[Editor’s Note: We’ve got some original F-35 content being generated in-house as we speak, but in the mean time check this one out. Lockheed-Martin delivered 45 airplanes last year, and the complement at Luke AFB in Arizona is growing rapidly to accommodate the need for training both American and international pilots on the new Joint Strike Fighter.]
In an interview today, wing commander Brigadier General Scott Pleus says Luke AFB now counts 34 pooled fifth-generation F-35As in American, Australian and Norwegian livery. The wing also continues to produce 95% of the US air force’s F-16 pilots from the base in Phoenix and its two satellite squadrons at Holloman AFB in New Mexico.
As the world’s premier conventional F-35 training base, Luke is currently training pilots and instructors for the USA, Australia, Norway, Italy – and soon F-35 foreign military sales customers Japan and Israel. Other programme partners – the Netherlands, Turkey and possibly Denmark and Canada – will also join the pooling arrangement, where they share aircraft and instructors.
Luke AFB will grow to six F-35 training squadrons, and will soon reactivate its third unit – the 63rd Fighter Squadron, which trained F-16C/D pilots until it disbanded in 2009.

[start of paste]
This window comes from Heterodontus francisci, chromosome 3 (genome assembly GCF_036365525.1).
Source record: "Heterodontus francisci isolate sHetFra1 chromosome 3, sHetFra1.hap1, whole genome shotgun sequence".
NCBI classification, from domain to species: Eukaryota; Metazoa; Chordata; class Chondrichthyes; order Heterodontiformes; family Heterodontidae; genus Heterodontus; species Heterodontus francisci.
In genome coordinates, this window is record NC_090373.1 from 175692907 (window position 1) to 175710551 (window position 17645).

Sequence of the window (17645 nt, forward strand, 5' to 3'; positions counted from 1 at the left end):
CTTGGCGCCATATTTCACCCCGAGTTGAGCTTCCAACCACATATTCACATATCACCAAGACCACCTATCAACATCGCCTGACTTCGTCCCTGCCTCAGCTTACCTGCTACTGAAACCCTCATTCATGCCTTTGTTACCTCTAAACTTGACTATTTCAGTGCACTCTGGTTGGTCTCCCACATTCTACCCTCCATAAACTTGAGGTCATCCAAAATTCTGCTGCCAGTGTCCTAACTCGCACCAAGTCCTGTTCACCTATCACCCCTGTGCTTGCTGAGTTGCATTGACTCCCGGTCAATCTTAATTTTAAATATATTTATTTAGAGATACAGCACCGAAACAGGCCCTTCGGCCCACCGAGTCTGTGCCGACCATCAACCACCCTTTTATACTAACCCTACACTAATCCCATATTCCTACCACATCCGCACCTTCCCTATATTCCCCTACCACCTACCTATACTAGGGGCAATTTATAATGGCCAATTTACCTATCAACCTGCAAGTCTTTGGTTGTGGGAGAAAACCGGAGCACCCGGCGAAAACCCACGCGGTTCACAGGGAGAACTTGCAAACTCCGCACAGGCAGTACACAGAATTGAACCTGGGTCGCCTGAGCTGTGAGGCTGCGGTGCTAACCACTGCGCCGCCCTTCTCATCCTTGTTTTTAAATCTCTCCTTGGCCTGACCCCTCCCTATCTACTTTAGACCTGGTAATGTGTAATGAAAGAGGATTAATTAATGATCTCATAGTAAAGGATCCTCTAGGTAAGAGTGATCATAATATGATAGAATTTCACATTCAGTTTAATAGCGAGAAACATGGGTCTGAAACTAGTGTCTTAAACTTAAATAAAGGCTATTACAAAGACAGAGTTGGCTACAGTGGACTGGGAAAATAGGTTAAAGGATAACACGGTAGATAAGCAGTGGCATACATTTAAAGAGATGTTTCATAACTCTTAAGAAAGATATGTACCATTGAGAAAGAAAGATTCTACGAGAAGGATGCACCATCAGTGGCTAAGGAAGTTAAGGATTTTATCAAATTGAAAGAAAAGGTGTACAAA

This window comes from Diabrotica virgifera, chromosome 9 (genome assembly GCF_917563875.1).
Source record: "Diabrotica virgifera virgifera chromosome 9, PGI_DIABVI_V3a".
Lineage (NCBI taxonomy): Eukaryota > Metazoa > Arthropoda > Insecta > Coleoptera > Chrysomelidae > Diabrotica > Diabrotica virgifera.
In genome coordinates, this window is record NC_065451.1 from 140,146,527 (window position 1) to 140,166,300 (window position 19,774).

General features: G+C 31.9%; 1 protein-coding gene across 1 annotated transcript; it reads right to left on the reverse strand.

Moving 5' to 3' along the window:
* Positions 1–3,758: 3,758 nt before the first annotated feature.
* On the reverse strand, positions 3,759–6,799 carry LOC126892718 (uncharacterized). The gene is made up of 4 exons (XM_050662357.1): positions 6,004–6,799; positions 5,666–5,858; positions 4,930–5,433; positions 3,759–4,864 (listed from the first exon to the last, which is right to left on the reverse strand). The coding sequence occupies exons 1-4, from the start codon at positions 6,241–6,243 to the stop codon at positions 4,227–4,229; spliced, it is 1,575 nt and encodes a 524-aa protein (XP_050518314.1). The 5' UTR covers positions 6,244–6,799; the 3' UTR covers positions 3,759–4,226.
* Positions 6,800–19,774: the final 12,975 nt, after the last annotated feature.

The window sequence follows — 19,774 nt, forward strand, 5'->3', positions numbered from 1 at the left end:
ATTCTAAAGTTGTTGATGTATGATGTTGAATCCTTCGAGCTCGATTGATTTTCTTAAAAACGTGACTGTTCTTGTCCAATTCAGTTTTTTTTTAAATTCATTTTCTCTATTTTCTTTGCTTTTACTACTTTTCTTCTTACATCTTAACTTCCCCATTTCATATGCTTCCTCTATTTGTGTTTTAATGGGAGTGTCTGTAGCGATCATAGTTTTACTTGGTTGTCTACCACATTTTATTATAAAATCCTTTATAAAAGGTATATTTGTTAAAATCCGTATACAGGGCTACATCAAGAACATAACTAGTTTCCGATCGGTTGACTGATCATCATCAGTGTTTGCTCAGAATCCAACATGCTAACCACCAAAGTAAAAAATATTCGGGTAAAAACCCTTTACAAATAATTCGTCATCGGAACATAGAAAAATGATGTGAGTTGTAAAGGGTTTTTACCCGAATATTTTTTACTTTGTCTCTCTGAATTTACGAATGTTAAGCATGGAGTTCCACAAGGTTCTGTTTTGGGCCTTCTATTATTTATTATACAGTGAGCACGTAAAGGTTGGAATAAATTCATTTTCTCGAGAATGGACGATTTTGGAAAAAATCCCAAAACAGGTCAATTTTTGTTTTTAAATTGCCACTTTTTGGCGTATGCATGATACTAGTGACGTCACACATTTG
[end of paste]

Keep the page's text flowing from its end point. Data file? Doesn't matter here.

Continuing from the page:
As its former commander, Pleus is looking forward to the 63rd’s return, and he expects one squadron to covert to F-35 each year after that. Eventually, Luke will house 144 jets and 12 full-mission simulators. Singapore and Taiwan also have F-16 training squadrons at the base.
Pleus flew the base’s first F-35 sortie on March 18, 2015, and by the end of the month, it had clocked 1,000 sorties. Luke recently surpassed 3,000 sorties.
Luke’s training programme will grow rapidly through 2024 as F-35 nations work towards initial operational capability. Lockheed is scaling up aircraft production at its main site in Fort Worth, Texas as well as in Italy and Japan, with a planned run of 2,322 A-models.
The article from Flightglobal can be found here.
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